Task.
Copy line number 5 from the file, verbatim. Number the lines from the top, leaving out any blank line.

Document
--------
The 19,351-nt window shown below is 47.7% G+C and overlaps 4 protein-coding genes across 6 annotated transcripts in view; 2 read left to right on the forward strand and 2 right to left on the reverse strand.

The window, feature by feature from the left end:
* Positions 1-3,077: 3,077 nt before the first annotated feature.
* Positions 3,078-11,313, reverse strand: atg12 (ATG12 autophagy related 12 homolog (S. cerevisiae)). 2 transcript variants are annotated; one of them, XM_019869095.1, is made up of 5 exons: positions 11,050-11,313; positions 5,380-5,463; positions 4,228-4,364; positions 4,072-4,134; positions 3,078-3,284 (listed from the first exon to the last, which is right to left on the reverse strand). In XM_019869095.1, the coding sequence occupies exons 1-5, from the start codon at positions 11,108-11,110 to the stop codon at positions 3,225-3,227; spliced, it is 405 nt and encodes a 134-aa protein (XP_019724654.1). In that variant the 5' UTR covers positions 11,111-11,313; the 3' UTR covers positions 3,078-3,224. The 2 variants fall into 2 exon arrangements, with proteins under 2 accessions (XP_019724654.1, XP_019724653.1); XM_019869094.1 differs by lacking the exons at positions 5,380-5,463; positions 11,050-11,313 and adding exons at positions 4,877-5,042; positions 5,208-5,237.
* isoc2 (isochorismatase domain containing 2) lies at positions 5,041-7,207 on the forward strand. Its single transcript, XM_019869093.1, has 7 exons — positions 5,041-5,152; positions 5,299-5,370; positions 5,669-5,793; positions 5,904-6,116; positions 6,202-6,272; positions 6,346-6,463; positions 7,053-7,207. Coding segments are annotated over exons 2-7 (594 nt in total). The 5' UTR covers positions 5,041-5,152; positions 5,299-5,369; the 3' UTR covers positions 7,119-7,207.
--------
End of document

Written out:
* isoc2 (isochorismatase domain containing 2) lies at positions 5,041-7,207 on the forward strand. Its single transcript, XM_019869093.1, has 7 exons — positions 5,041-5,152; positions 5,299-5,370; positions 5,669-5,793; positions 5,904-6,116; positions 6,202-6,272; positions 6,346-6,463; positions 7,053-7,207. Coding segments are annotated over exons 2-7 (594 nt in total). The 5' UTR covers positions 5,041-5,152; positions 5,299-5,369; the 3' UTR covers positions 7,119-7,207.